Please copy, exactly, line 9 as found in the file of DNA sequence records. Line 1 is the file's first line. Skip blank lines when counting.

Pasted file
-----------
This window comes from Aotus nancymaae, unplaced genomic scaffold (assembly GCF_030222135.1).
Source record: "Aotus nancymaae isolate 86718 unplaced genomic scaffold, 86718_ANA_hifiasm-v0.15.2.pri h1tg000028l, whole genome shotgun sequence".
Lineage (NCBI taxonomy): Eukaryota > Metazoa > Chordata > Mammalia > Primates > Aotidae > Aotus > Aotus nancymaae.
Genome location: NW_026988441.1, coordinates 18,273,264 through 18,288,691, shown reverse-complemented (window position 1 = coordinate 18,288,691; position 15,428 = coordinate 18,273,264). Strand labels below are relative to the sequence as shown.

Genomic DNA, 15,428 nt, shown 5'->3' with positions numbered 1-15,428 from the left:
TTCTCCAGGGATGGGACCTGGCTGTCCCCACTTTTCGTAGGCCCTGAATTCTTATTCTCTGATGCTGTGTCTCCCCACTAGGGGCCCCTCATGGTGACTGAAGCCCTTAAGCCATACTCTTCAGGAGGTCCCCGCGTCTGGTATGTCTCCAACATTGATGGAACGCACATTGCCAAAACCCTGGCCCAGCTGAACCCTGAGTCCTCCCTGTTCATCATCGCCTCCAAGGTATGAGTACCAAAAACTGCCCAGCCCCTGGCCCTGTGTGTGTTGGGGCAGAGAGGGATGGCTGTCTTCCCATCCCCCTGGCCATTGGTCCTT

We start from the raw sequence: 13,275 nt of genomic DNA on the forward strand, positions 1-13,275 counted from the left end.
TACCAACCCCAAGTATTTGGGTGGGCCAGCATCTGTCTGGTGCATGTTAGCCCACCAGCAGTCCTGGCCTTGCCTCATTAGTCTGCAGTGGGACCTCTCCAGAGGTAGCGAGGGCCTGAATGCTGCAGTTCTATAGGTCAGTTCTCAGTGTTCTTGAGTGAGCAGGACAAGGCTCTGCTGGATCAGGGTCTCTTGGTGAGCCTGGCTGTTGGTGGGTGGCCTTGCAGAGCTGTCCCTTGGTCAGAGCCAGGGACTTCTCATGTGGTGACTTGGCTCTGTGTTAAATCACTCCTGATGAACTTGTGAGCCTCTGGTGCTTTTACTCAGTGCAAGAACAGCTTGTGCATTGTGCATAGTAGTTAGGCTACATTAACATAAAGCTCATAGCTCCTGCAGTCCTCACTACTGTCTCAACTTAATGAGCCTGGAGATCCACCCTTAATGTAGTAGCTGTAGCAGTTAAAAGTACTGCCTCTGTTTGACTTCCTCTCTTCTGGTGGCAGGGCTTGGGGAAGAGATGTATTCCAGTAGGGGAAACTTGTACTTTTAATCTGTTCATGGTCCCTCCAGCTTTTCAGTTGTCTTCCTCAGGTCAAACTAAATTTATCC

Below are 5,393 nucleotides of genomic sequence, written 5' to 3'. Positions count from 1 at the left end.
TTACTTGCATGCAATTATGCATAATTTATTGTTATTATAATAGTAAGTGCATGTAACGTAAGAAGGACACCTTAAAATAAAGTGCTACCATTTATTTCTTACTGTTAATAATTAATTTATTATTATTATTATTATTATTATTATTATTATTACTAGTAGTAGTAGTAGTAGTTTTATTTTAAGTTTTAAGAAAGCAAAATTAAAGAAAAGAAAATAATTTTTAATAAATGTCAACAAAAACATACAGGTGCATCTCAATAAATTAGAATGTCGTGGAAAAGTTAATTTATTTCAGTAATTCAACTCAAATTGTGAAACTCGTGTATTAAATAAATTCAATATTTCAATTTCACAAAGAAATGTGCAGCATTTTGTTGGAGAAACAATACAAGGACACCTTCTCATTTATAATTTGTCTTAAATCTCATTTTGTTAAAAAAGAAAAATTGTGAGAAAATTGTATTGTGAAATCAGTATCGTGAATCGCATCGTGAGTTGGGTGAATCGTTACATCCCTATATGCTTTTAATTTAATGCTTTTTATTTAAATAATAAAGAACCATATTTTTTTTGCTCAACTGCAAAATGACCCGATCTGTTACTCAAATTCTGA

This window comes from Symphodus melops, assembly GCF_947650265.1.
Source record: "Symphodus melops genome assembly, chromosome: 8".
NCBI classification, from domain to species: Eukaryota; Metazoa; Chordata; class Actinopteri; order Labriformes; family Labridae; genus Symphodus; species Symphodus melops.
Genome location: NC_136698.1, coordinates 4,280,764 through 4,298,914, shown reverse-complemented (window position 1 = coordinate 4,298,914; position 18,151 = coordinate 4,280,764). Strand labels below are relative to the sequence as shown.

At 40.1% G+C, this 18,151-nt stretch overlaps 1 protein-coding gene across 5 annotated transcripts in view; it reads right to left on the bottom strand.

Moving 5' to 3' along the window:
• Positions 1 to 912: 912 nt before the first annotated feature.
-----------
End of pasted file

Below are 5,393 nucleotides of genomic sequence, written 5' to 3'. Positions count from 1 at the left end.